The Great Lakes Commission coordinated 5 research entities to conduct aerial surveys of selected areas of Lake Michigan, Lake Huron, Lake St. Clair, and Lake Erie over the course of two years during the non-breeding season (fall, winter and spring). These research entities included Biodiversity Research Institute (BRI), Michigan Department of Natural Resources (MDNR), Michigan Natural Features Institute (MNFI), United States Geological Survey (USGS), and Western Great Lakes Bird and Bat Observatory (WGLBBO) Over 1.8 million individual birds were observed during both phases (2012-2014), representing at least 53 different species and at least 40 pelagic waterbird species. Surveys in Phase 2 observed fewer individuals than Phase 1, perhaps in part due to the high levels of ice coverage across the Great Lakes during the Phase 2 project period. Five waterbird species observed comprised over 81 percent of all observations (Table 1). The most common single species observed across all surveys, the Canvasback, represented 37 percent of all birds observed. Over twice the number of birds were observed per km of transect in Lake St. Clair (9 birds/ km) than in the other three surveyed water bodies (Lake Erie, Lake Michigan, and Lake Huron; Table 2). Lake Erie also had relatively high effort-corrected counts during Phase 2 surveys (4.2 birds/km). At least 17 species of birds that are protected by state or federal law in the Great Lakes region were observed during surveys. Though surveys were designed primarily for waterbirds, other species, such as Bald Eagles, were also incidentally observed. Several protected species are listed in Table 3. Other observed species with protections from one or more Great Lakes states and provinces included the American Black Duck, Common Gallinule, Gadwall, Green-winged Teal, Northern Shoveler, Redhead, Red-necked Grebe and Ruddy Duck.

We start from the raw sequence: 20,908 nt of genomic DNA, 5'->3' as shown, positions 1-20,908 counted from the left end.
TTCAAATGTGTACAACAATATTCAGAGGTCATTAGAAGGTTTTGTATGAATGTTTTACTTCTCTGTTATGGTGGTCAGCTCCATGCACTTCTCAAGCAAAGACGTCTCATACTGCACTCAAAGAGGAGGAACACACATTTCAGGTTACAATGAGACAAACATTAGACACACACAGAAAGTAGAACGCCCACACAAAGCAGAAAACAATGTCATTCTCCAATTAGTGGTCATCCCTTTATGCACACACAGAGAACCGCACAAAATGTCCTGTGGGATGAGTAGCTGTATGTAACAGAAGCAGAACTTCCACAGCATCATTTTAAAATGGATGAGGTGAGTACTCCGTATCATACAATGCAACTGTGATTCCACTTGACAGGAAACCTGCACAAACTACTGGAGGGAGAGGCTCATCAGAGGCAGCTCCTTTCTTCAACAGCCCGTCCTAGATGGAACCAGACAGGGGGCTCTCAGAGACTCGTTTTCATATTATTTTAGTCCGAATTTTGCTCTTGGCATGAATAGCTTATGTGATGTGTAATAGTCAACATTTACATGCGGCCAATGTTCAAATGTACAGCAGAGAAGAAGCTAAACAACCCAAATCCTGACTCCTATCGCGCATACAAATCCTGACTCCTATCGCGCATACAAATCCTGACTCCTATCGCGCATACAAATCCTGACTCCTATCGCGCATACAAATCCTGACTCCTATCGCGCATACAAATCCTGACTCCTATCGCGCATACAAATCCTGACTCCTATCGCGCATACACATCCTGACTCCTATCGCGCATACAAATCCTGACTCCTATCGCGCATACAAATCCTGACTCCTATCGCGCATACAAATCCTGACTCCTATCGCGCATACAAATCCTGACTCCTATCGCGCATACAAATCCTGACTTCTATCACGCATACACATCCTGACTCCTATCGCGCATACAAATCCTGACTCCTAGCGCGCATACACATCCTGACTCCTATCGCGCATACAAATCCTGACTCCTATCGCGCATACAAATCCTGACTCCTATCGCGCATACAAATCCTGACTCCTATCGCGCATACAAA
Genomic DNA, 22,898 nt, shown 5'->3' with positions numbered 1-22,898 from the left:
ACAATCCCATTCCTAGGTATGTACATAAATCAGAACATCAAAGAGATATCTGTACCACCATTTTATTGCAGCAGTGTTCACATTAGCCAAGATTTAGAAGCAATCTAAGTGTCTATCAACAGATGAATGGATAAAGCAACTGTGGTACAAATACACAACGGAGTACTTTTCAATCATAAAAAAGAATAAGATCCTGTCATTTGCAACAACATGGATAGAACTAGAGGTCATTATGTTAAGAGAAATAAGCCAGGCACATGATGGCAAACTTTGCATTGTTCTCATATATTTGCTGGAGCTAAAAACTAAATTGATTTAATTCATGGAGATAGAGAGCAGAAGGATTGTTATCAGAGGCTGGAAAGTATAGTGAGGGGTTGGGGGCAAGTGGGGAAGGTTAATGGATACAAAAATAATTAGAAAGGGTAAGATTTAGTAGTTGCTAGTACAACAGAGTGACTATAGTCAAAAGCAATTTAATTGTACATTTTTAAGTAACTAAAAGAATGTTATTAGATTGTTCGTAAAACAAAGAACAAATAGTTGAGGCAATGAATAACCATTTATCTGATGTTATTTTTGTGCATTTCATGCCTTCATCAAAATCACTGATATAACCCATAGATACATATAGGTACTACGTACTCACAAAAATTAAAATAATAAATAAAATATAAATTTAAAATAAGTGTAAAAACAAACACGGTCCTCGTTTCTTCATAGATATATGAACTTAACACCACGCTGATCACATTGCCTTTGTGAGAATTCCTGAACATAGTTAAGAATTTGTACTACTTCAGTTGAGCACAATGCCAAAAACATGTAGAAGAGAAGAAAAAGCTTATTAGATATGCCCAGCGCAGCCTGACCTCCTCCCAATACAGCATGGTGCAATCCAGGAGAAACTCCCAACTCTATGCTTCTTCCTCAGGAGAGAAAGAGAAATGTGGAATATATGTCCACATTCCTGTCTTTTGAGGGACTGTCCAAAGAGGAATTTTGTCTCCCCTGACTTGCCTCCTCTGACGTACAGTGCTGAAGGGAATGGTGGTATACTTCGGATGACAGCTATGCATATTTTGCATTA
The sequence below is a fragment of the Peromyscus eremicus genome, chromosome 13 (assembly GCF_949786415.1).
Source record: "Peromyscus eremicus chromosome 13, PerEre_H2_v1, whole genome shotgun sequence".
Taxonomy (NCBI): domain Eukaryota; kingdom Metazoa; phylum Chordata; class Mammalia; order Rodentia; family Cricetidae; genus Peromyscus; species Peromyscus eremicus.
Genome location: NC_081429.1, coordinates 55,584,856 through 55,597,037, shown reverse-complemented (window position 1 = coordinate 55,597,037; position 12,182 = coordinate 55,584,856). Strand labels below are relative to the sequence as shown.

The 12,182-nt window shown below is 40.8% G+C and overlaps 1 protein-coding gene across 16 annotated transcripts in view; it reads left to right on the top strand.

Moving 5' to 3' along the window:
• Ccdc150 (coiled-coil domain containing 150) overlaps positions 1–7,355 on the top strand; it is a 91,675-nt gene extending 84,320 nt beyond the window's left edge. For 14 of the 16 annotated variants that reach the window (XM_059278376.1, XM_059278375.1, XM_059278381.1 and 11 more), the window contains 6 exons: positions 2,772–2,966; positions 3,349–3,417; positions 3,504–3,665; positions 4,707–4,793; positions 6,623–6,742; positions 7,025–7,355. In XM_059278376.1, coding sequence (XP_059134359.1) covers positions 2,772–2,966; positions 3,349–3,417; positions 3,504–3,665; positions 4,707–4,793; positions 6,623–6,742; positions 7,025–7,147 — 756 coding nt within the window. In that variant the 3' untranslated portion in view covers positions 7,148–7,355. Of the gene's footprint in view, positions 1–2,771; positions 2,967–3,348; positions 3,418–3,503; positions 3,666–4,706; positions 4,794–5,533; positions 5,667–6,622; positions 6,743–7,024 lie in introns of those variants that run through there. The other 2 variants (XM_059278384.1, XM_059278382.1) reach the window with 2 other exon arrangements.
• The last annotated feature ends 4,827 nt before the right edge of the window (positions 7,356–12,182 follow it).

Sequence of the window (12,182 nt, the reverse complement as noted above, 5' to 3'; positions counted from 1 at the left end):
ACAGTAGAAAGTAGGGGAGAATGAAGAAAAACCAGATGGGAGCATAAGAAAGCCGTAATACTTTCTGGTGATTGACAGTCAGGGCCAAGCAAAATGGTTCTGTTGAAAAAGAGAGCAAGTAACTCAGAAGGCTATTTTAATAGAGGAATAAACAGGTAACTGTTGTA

Table 1. Most commonly observed species during surveys (2012-2014). Counts include all data and survey locations. Column on the far right is average the number of individuals observed per linear km of survey.